Australia Cleared for FMS of $386M in GBU-39s | Kuwait Confirmed as Launch Customer for Typhoon Captor-E | Gearbox Issues Not Delaying A400M DeliveryApr 08, 2016 00:50 UTC
- Winners of the contract to participate in the US Army’s $10 billion Improved Turbine Engine Program (ITEP) may also be selected to to provide more engines for either a single- or twin-engined Future Vertical Lift (FVL) Light (next-generation light attack/reconnaissance helicopter). The ITEP acquisition seeks 68 engines during development, and 6,215 through procurement to re-engine the Boeing AH-64E and Sikorsky UH-60M in the late 2020s. However, if selected for the FVL procurement, this order will rise significantly. At present, the leading contenders for the contract are GE Aviation with their single-spool GE3000, and a joint venture by Honeywell and Pratt & Whitney, Advanced Turbine Engine Company, who are offering a dual-spool HPW3000 engine.
- Australia has been cleared to purchase up to 2,950 GBU-39 Small Diameter Bombs by the US State Department. The $386 million sale will include the provision of up to 50 Guided Test Vehicles (GTV) with GBU-39 (T-1)/B (Inert Fuze) as well as containers, weapons system support equipment, support and test equipment, site survey, transportation, repair and return warranties, spare and repair parts, publications and technical data, maintenance, personnel training, and training equipment. Included additionally are US Government and contractor representative engineering, logistics, and technical support services, and other related elements of logistics support.
Middle East North Africa
- Kuwait is to become the launch customer of the Eurofighter Typhoon’s Captor-E active electronically scanned array (AESA) radar. The country will be the first to flight test the new technology upon delivery of its long awaited order for 28 of the multi-role fighters. Finmeccanica, who has taken the lead on the Kuwait sale has said that the Typhoons that will be delivered to Kuwait will be the most advanced configuration of the type, and will include the company’s Praetorian defensive aids suite and Pirate infrared search and track system.
- Glitches surrounding the production of the turboprop TP400 engine gearboxes on the A400M may take several months to rectify. The comments were made by Philippe Petitcolin, CEO of Safran, one of the companies behind manufacturer Europrop. “There is no problem in the short term, but it affects reliability in the long term. It is being fixed,” he said, indicating that while it may take time to fix, it will not affect delivery schedules of the aircraft. The A400M is powered by two pairs of turboprop engines whose propellors rotate in opposite directions, requiring two different versions of the gearbox.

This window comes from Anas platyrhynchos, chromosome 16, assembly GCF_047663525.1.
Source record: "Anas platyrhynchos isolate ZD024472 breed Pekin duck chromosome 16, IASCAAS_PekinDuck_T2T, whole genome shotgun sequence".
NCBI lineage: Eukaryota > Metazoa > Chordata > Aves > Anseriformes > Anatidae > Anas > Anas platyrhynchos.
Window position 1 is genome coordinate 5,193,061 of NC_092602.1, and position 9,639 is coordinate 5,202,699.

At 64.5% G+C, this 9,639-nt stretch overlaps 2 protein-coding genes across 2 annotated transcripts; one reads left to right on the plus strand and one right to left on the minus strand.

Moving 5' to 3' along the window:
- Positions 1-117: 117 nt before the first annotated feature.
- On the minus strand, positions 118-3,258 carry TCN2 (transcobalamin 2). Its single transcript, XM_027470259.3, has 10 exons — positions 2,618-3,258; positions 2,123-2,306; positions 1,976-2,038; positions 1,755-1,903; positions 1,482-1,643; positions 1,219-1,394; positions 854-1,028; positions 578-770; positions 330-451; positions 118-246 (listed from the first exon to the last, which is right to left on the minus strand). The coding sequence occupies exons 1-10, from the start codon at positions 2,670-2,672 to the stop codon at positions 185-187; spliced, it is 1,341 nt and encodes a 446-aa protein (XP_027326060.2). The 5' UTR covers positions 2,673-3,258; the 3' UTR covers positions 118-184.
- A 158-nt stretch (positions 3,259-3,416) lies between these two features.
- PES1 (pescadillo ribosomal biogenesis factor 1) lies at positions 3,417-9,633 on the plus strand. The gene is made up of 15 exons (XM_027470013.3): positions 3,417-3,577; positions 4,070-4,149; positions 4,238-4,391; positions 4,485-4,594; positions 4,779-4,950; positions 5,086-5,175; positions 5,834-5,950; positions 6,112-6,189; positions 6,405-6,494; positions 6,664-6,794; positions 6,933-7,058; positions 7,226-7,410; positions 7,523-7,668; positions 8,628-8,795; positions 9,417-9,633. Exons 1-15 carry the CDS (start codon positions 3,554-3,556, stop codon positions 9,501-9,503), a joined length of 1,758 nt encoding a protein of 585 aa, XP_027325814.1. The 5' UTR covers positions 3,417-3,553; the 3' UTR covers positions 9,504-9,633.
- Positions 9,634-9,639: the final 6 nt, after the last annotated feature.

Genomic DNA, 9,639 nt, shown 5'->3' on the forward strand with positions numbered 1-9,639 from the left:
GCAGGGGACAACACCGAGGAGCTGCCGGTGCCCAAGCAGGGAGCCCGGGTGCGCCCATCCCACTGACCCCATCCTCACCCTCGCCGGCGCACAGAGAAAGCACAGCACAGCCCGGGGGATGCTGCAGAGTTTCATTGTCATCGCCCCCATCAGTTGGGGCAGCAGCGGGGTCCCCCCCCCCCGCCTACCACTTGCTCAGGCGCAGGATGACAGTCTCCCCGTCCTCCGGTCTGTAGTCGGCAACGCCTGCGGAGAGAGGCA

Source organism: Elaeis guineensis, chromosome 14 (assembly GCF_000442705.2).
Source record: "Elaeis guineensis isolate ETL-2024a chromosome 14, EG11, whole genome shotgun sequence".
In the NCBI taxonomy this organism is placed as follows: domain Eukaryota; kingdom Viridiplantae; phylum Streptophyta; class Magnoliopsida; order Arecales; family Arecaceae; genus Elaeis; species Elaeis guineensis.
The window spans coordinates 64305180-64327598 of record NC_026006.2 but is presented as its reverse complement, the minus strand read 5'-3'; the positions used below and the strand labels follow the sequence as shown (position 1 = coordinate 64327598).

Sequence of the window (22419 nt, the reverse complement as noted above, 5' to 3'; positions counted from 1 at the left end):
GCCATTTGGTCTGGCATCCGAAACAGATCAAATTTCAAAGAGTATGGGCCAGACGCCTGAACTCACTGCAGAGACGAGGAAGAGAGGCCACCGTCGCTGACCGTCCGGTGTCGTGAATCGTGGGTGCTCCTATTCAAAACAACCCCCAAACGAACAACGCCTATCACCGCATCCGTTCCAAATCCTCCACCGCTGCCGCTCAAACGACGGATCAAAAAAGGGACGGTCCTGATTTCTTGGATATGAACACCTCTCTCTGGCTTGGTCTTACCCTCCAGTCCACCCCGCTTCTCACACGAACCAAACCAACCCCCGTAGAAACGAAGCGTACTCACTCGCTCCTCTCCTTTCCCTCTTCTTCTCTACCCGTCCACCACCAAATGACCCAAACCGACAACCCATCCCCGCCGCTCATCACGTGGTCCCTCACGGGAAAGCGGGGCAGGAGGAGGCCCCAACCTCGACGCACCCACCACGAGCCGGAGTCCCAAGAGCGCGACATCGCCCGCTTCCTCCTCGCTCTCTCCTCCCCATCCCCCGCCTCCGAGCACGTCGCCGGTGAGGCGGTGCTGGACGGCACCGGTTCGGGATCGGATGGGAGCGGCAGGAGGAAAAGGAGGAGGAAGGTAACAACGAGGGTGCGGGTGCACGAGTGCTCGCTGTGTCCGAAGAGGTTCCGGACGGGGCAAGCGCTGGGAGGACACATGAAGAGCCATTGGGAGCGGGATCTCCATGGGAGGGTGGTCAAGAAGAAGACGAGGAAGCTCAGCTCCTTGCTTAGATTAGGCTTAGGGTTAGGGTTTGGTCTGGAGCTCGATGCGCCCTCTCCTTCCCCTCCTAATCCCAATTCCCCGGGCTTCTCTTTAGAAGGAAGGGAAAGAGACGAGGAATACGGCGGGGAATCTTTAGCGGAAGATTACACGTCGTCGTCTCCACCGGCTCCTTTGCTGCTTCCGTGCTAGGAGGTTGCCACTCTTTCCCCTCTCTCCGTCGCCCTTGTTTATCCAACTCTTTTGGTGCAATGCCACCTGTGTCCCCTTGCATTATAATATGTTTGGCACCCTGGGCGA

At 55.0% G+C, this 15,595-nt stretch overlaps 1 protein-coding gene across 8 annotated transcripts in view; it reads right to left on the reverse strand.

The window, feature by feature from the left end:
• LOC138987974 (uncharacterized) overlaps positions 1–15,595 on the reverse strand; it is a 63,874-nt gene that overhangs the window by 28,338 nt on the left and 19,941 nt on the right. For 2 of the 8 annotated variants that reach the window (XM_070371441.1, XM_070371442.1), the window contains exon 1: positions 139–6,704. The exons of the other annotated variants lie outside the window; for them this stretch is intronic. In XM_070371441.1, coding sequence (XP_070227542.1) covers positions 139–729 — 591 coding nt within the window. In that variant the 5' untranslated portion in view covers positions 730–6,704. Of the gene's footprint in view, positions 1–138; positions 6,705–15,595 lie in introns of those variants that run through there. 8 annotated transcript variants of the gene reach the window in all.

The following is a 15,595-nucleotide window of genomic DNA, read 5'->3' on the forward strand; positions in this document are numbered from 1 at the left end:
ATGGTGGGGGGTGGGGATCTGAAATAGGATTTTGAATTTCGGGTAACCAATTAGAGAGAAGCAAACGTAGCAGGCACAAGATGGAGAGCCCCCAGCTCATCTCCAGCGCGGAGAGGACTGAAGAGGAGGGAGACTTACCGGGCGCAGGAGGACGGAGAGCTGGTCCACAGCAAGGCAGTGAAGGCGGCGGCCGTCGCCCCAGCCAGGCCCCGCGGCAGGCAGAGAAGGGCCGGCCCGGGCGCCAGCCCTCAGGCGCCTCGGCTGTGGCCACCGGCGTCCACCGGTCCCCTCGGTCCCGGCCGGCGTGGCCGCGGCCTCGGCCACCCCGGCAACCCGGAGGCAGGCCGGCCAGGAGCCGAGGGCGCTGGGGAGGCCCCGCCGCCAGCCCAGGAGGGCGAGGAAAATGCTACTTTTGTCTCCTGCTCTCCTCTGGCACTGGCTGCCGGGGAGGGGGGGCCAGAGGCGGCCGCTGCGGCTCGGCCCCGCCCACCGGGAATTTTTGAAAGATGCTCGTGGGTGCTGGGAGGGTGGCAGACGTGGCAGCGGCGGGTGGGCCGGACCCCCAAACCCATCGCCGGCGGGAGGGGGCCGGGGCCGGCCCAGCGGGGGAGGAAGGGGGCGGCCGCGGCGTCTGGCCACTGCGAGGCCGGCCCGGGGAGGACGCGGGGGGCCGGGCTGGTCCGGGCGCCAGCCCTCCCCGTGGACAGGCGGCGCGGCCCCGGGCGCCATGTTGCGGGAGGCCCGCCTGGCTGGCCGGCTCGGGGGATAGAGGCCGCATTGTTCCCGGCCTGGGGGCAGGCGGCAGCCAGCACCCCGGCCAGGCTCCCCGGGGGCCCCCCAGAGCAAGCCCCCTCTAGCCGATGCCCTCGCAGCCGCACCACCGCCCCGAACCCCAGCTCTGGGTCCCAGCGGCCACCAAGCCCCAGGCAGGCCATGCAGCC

- The United Aircraft Corporation announced that it has delivered another Tu-95MS strategic bomber back to the Russian Air Force. A number of the bombers have been undergoing a series of upgrades in order to boost combat capabilities. The modernization includes the installation of advanced radio-radar equipment as well as a target-acquiring/navigation system based on GLONASS. The aircraft can carry up to eight Kh-101 strategic cruise missiles or Kh-102 nuclear-tipped missiles on the wing’s external mountings.
- A joint submarine procurement between Norway and Poland is not imminent despite ongoing talks on the matter. While Oslo is looking to proceed with a joint procurement of a submarine fleet, the final shape of the program, the number of vessels it plans to acquire, and with whom to cooperate still needs to be decided. Poland, in the midst of a nationalist fervor removing any military equipment stemming from the Cold War-era, is looking to acquire three new submarines to replace its aging Kobben-class subs, due to be decommissioned in 2021.
- The Philippine Air Force (PAF) has taken delivery of the first of two ordered C-130 cargo aircraft acquired through the excess defense articles (EDA) program. It is expected that the second C-130 will be delivered in the third of forth quarter of this year. Originally configured for tanker missions, the two aircraft have been converted for transport missions, and will significantly boost the PAF’s heavy lift capabilities. At present, the air force operates three Airbus Military C-295 medium, and three Fokker F-27 transports for its logistics and lift missions.
- Indian Army officials have called for the purchase of a quick reaction surface-to-air missile system (QRSAM) for use in the forward tactical battlefield area. The calls have been made as the indigenous Akash system has been deemed too slow to react, and inefficient on the move, lacking a 360 degree radar coverage. Instead, the Akash has been recommended to be used for static defense, guarding areas and assets deeper in the country. This shooting down of an indigenous system in favor of importing one seemingly better suited may cause some ruffled feathers for proponents of the “Make in India” initiative. The policy’s goal is to reduce weapon imports from 70% of acquisitions to about 50% in the next 10 years.
- The Eurofighter’s Captor-E AESA radar: